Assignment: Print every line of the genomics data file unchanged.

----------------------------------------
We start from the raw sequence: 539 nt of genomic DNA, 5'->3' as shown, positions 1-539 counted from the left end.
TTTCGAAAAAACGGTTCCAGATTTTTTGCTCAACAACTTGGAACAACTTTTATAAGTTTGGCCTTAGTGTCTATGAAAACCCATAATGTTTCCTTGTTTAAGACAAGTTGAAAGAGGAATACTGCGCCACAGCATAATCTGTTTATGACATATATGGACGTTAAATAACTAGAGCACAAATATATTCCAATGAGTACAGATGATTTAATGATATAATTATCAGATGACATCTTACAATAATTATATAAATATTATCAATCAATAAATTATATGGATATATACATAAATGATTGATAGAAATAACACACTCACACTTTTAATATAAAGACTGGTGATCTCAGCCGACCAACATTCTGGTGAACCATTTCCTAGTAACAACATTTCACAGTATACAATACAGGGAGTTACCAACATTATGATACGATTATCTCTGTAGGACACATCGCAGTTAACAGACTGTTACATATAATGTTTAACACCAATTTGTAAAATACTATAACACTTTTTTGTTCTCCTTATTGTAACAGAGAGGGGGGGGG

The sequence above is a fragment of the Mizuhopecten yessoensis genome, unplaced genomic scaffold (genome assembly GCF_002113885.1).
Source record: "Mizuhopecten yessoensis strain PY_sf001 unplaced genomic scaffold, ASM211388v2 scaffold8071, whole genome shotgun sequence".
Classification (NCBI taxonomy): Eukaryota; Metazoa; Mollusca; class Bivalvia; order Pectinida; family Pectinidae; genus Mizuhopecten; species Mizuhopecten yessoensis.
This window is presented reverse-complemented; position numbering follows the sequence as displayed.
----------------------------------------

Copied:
We start from the raw sequence: 539 nt of genomic DNA, 5'->3' as shown, positions 1-539 counted from the left end.
TTTCGAAAAAACGGTTCCAGATTTTTTGCTCAACAACTTGGAACAACTTTTATAAGTTTGGCCTTAGTGTCTATGAAAACCCATAATGTTTCCTTGTTTAAGACAAGTTGAAAGAGGAATACTGCGCCACAGCATAATCTGTTTATGACATATATGGACGTTAAATAACTAGAGCACAAATATATTCCAATGAGTACAGATGATTTAATGATATAATTATCAGATGACATCTTACAATAATTATATAAATATTATCAATCAATAAATTATATGGATATATACATAAATGATTGATAGAAATAACACACTCACACTTTTAATATAAAGACTGGTGATCTCAGCCGACCAACATTCTGGTGAACCATTTCCTAGTAACAACATTTCACAGTATACAATACAGGGAGTTACCAACATTATGATACGATTATCTCTGTAGGACACATCGCAGTTAACAGACTGTTACATATAATGTTTAACACCAATTTGTAAAATACTATAACACTTTTTTGTTCTCCTTATTGTAACAGAGAGGGGGGGGG

The sequence above is a fragment of the Mizuhopecten yessoensis genome, unplaced genomic scaffold (genome assembly GCF_002113885.1).
Source record: "Mizuhopecten yessoensis strain PY_sf001 unplaced genomic scaffold, ASM211388v2 scaffold8071, whole genome shotgun sequence".
Classification (NCBI taxonomy): Eukaryota; Metazoa; Mollusca; class Bivalvia; order Pectinida; family Pectinidae; genus Mizuhopecten; species Mizuhopecten yessoensis.
This window is presented reverse-complemented; position numbering follows the sequence as displayed.